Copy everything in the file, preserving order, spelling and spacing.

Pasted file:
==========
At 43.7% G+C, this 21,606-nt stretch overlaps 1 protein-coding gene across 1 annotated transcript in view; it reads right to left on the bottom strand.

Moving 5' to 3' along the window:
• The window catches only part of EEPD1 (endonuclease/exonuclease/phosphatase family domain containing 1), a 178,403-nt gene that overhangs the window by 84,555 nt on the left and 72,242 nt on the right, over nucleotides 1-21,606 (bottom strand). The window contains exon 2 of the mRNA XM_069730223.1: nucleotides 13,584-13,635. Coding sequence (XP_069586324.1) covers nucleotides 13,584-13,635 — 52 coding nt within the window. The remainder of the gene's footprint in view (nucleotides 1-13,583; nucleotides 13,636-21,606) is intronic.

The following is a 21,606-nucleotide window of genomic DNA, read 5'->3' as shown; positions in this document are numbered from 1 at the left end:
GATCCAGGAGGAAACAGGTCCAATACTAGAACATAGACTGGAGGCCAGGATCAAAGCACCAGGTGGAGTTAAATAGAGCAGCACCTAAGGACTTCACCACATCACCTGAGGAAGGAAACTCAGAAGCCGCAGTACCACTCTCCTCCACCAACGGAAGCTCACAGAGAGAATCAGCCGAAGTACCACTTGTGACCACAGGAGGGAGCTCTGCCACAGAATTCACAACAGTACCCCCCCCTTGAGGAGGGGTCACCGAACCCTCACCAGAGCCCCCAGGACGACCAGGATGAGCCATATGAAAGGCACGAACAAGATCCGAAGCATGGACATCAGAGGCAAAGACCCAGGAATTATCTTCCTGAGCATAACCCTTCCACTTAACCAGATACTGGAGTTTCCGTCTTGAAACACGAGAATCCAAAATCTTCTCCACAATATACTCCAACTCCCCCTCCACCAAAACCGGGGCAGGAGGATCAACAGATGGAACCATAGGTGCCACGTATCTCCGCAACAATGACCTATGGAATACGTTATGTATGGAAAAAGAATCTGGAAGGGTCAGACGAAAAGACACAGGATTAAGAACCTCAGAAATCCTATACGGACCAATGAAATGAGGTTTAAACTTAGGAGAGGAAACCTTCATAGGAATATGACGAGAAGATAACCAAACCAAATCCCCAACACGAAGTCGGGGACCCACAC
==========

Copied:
At 43.7% G+C, this 21,606-nt stretch overlaps 1 protein-coding gene across 1 annotated transcript in view; it reads right to left on the bottom strand.

Moving 5' to 3' along the window:
• The window catches only part of EEPD1 (endonuclease/exonuclease/phosphatase family domain containing 1), a 178,403-nt gene that overhangs the window by 84,555 nt on the left and 72,242 nt on the right, over nucleotides 1-21,606 (bottom strand). The window contains exon 2 of the mRNA XM_069730223.1: nucleotides 13,584-13,635. Coding sequence (XP_069586324.1) covers nucleotides 13,584-13,635 — 52 coding nt within the window. The remainder of the gene's footprint in view (nucleotides 1-13,583; nucleotides 13,636-21,606) is intronic.

The following is a 21,606-nucleotide window of genomic DNA, read 5'->3' as shown; positions in this document are numbered from 1 at the left end:
GATCCAGGAGGAAACAGGTCCAATACTAGAACATAGACTGGAGGCCAGGATCAAAGCACCAGGTGGAGTTAAATAGAGCAGCACCTAAGGACTTCACCACATCACCTGAGGAAGGAAACTCAGAAGCCGCAGTACCACTCTCCTCCACCAACGGAAGCTCACAGAGAGAATCAGCCGAAGTACCACTTGTGACCACAGGAGGGAGCTCTGCCACAGAATTCACAACAGTACCCCCCCCTTGAGGAGGGGTCACCGAACCCTCACCAGAGCCCCCAGGACGACCAGGATGAGCCATATGAAAGGCACGAACAAGATCCGAAGCATGGACATCAGAGGCAAAGACCCAGGAATTATCTTCCTGAGCATAACCCTTCCACTTAACCAGATACTGGAGTTTCCGTCTTGAAACACGAGAATCCAAAATCTTCTCCACAATATACTCCAACTCCCCCTCCACCAAAACCGGGGCAGGAGGATCAACAGATGGAACCATAGGTGCCACGTATCTCCGCAACAATGACCTATGGAATACGTTATGTATGGAAAAAGAATCTGGAAGGGTCAGACGAAAAGACACAGGATTAAGAACCTCAGAAATCCTATACGGACCAATGAAATGAGGTTTAAACTTAGGAGAGGAAACCTTCATAGGAATATGACGAGAAGATAACCAAACCAAATCCCCAACACGAAGTCGGGGACCCACAC